As we suspected all along, the Givati parking lot excavations—officially described as test excavations in order to determine the presence of significant antiquities—are little more than an elaborate prologue to the construction of a new visitors’ center and tourist hub. All attempts at any kind of transparent academic oversight of the planned construction have been blocked. The excavation of the third quadrant of the parking lot has begun. Interestingly, the first quadrant was excavated to a depth of about 15 meters, removing all layers down to Early Roman; the second quadrant stopped one layer above—in the Late Roman stratum (although soundings were carried to a greater depth) Where will the third quadrant stop? Perhaps it is not too late to call for a full excavation and preservation of the remaining portions of the Early Islamic strata. This would be a golden opportunity to undo some of the damage already inflicted and to convert the entire operation into a positive demonstration of the power of a multicultural approach to the antiquities of Jerusalem.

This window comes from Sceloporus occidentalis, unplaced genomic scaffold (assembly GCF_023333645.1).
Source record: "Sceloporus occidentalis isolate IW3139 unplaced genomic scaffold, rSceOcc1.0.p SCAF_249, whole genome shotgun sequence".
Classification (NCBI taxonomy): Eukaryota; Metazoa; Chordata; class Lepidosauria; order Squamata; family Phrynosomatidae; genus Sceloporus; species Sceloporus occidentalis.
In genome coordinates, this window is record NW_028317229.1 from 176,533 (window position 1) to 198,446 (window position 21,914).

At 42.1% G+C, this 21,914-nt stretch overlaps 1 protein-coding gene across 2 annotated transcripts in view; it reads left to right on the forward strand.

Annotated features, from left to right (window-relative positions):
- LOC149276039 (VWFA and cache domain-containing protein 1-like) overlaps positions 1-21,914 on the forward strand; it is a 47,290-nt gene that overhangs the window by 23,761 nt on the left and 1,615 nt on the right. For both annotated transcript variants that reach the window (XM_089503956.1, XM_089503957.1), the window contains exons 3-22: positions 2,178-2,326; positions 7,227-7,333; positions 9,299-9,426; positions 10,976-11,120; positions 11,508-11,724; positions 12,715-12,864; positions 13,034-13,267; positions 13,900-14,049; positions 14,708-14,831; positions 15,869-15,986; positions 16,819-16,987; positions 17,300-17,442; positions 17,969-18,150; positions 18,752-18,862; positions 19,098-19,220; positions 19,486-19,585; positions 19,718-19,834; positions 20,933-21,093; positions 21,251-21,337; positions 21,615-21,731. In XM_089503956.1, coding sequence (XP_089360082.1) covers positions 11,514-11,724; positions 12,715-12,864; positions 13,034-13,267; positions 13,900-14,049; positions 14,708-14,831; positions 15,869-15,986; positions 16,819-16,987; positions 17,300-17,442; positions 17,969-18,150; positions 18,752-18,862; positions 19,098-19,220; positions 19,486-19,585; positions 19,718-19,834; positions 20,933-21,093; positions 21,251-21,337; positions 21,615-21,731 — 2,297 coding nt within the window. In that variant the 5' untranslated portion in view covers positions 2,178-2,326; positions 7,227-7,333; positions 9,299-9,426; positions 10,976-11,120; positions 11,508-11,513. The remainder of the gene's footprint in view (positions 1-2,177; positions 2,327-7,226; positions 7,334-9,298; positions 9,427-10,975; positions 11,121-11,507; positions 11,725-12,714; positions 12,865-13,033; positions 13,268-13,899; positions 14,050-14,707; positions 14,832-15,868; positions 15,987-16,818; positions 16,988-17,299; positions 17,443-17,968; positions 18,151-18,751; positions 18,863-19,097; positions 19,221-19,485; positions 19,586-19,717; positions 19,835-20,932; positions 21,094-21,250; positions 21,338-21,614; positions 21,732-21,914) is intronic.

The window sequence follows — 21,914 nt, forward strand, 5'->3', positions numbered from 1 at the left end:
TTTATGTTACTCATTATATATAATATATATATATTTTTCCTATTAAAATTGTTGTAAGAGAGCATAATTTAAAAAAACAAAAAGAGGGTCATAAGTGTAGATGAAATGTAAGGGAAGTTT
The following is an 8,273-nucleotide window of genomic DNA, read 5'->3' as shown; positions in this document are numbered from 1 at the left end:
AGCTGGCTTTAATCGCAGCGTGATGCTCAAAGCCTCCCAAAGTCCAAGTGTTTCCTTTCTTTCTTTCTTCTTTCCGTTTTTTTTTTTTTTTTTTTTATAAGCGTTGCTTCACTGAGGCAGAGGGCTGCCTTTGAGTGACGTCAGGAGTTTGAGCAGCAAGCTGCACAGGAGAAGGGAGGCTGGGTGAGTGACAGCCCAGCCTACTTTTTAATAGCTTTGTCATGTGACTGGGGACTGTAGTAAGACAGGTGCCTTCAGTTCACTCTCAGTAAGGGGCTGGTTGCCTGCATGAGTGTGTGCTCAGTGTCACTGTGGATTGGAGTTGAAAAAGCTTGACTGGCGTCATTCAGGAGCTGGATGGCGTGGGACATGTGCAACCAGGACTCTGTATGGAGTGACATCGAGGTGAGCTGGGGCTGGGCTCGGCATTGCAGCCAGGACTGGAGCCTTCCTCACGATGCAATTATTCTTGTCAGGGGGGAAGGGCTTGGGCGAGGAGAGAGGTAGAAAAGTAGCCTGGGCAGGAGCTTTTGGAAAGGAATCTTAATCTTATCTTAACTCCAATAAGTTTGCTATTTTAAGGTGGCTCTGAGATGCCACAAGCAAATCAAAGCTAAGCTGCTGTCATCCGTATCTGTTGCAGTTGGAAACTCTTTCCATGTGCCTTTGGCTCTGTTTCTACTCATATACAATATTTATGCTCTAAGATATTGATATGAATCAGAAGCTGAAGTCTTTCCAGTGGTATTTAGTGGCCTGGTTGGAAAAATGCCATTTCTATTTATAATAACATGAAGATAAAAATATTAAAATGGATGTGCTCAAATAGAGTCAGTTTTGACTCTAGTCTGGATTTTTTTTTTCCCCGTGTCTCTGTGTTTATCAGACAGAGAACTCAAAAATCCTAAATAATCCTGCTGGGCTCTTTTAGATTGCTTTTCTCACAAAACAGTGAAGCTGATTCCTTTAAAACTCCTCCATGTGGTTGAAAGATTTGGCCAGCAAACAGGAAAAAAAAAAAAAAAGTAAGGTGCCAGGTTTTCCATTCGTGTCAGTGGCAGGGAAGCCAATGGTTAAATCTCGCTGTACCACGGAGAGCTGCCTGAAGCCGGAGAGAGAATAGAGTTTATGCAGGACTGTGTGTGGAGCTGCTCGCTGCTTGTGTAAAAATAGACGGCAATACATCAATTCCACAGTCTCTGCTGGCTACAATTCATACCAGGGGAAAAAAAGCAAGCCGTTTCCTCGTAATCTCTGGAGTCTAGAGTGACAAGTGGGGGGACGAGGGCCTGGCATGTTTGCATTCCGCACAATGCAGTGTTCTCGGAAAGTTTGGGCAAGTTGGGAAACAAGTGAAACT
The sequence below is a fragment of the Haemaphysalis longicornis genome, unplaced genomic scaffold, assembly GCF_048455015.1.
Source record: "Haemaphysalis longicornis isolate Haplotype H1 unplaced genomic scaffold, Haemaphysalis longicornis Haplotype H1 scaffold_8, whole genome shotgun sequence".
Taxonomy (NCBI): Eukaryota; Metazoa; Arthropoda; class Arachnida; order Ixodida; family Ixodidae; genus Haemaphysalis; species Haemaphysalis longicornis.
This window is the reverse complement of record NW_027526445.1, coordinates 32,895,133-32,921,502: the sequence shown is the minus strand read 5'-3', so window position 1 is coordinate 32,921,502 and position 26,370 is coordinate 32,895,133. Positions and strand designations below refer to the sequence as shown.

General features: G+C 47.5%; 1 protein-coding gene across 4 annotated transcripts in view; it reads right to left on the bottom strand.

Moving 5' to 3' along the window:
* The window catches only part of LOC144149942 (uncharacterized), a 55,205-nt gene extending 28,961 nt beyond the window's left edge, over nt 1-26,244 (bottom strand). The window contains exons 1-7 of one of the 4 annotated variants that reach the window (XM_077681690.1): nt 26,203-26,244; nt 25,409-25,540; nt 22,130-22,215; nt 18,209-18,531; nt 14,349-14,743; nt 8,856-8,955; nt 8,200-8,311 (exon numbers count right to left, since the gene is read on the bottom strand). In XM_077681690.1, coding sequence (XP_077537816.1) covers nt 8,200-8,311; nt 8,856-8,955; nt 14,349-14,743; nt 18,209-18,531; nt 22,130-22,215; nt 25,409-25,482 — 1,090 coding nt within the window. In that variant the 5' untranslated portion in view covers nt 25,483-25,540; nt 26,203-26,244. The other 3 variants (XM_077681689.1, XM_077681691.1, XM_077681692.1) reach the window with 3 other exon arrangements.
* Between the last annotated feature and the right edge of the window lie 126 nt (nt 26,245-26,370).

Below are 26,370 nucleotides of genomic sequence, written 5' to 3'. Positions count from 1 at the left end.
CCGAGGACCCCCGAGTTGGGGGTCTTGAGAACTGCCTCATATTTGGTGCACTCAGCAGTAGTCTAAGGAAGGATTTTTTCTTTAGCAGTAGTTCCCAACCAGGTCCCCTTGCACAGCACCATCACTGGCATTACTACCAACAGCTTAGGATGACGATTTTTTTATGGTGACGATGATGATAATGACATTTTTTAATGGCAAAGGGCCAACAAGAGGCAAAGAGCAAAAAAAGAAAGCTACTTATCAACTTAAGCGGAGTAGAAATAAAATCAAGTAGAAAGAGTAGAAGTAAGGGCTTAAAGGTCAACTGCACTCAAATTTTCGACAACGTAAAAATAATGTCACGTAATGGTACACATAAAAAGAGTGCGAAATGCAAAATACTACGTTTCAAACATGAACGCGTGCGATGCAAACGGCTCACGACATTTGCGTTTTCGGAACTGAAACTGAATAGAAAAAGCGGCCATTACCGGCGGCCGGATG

The first two quadrants
The third quadrant prepared for excavation
Renewed call to take the archaeology out of the hands of the settlers
We ask you to join in support of our call to change the way archaeology is being conducted in the City of David: Click Here to Sign the Renewed Petition
What else can you do?
Share this information with people who might be interested and can join the effort.
Raise the issue within the academic debate at your university.
Write of your concern to the Israel Antiquities Authority and to other colleagues in Israel and in the world.
For any question, suggestions or thoughts, please contact us. We would be happy to discuss all this directly with you, and try to find ways to cooperate.